By Shawn Rice
Stormy Daniels saying President Donald Trump ordered little pizzas as toppings on a regular-sized pizza in their meeting is satire. There is no truth to a transcript circulating social media of the porn star’s interview suggesting that the ultimate sign of wealth is demanding “tiny pizzas” as a topping.
The Wall Street Journal reported earlier this month that in 2016, Trump’s longtime attorney Michael Cohen had arranged for a payment of $130,000 to Daniels, whose real name is Stephanie Clifford, to prevent her from publicizing an alleged sexual account that had occurred a decade earlier with the then-candidate. He paid her, according to the Journal, through a bank account linked to company called Essential Consultants LLC, which he set up in Delaware a month before the presidential election.
Where did this fake transcript originate? Author and humorist Justin Halpern shared a screenshot on Twitter in January 2018, allegedly showing juicy details in an excerpt from the In Touch interview with Stormy Daniels about her alleged affair that she had with Trump:
The sex stuff in the Trump-Stormy Daniels interview is bizarre but I think this is by far the weirdest thing in the whole transcript: pic.twitter.com/MhWGyaDctX
— Justin Halpern (@justin_halpern) January 19, 2018
However, the above transcript was doctored. Snopes noted that the highlighted text in the doctored screenshot does not actually appear in the actual transcript of Stormy Daniel’s interview. However, in the real transcript, Daniels says she does not remember what Trump ordered for dinner.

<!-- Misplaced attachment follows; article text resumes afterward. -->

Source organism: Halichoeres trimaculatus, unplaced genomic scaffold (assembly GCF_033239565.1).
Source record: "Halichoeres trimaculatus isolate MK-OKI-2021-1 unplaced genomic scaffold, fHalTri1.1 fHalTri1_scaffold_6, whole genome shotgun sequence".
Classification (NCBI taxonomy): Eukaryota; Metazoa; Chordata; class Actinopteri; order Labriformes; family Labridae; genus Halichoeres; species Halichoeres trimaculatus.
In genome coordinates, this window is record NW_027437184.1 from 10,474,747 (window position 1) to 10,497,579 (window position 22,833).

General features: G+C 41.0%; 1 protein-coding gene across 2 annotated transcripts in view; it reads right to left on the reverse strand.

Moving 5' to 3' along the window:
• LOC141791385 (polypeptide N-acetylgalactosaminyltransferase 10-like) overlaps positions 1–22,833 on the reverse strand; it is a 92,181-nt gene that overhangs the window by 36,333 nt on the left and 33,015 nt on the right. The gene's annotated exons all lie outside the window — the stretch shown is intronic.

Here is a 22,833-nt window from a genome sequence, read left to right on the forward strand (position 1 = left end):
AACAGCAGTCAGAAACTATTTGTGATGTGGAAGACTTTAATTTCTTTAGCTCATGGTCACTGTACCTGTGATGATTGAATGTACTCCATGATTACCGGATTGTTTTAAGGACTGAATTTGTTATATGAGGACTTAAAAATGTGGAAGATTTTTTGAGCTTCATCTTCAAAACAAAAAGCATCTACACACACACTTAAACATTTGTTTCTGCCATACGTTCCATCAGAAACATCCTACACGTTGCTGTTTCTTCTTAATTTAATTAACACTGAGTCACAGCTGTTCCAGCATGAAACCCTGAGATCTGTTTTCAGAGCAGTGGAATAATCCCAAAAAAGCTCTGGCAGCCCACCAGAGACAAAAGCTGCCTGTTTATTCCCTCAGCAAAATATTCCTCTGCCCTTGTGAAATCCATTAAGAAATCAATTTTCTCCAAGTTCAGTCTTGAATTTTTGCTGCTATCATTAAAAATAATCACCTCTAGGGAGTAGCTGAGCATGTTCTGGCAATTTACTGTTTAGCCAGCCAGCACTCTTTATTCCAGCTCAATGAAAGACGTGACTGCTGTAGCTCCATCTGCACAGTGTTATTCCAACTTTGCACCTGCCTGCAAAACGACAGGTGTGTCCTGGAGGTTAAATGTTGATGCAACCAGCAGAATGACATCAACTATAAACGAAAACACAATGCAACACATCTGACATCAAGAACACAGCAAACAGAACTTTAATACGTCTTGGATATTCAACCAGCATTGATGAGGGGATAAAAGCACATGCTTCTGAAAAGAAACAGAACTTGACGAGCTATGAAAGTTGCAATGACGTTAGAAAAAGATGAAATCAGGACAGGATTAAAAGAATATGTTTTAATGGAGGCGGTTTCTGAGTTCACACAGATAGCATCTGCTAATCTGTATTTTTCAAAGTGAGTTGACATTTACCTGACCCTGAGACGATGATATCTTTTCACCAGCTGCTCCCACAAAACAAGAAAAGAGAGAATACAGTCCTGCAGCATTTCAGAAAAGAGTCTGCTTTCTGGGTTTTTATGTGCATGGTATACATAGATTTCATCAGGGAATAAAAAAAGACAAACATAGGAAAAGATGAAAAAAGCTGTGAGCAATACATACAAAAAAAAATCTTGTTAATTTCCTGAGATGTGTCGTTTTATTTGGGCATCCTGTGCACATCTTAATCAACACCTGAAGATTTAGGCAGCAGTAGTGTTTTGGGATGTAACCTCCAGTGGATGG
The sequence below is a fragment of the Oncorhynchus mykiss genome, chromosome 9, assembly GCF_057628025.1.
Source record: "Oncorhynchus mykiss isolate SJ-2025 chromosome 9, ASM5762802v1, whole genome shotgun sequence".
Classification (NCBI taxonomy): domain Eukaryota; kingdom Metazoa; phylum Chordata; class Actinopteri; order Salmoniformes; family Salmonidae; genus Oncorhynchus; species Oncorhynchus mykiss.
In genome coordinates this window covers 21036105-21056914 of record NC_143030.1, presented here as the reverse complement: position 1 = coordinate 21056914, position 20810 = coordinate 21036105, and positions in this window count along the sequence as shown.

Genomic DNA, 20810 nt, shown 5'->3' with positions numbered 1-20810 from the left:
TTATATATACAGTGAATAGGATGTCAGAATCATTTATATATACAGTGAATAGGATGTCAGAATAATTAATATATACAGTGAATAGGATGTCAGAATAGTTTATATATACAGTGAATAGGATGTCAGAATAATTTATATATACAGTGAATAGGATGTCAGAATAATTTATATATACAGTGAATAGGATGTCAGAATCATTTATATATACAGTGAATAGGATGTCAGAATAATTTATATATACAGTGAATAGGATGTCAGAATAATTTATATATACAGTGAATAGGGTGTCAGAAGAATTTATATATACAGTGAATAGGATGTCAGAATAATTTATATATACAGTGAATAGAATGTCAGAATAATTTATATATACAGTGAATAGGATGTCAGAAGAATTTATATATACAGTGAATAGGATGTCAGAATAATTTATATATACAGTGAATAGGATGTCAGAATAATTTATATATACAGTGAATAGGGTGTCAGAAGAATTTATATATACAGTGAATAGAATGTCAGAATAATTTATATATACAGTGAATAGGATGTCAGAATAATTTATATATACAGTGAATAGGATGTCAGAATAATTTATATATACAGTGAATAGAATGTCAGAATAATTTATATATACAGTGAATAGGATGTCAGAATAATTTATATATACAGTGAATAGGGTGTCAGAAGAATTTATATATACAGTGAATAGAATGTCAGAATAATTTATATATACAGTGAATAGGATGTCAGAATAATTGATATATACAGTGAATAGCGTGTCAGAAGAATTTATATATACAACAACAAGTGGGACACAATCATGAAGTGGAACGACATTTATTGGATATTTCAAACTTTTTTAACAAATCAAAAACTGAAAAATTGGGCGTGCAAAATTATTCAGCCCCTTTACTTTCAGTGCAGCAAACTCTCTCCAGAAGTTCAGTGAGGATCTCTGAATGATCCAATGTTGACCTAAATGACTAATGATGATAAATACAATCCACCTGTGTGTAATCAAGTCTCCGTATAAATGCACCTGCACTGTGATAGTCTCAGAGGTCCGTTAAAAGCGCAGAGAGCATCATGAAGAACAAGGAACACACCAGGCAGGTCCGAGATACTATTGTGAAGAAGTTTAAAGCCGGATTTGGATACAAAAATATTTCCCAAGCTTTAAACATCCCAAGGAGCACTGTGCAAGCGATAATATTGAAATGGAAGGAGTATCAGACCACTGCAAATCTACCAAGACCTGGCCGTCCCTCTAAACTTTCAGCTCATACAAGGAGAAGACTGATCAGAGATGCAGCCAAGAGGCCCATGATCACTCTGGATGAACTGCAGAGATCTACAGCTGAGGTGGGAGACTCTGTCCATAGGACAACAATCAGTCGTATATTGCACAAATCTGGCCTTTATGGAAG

Here is a comparison of the genuine transcript (left) and the fake transcript (right) provided by Snopes:
Here are some examples of people sharing the fake transcript on social media.
Of course, if that were the case, we all know Trump loves Pizza Hut as seen in this 1995 commercial.
This is not the first time that something with regards to Trump was doctored. The cartoonist Ben Ward, who tweets from the account @PixelatedBoat, shared an alleged excerpt from Michael Wolff’s White House exposé, “Fire and Fury.” In that fake excerpt, it said that Trump’s aides had created a “gorilla channel” so that the TV-loving president could watch gorillas fighting – sometimes for 17 hours straight.
The Guardian reported that a number of people fell for the joke. It was retweeted more than 26,500 times and liked more than 88,000 times, and many of them took it seriously. And MSNBC contributor Scott Dworkin shared the tweet though he later, said that he absolutely did not “get fooled” into tweeting it.
In related news, Common Cause, a nonpartisan watchdog group has filed complaints with both the U.S. Department of Justice and Federal Election Commission alleging that the reported payment to Stormy Daniels violates campaign finance laws and should be subject to an investigation.
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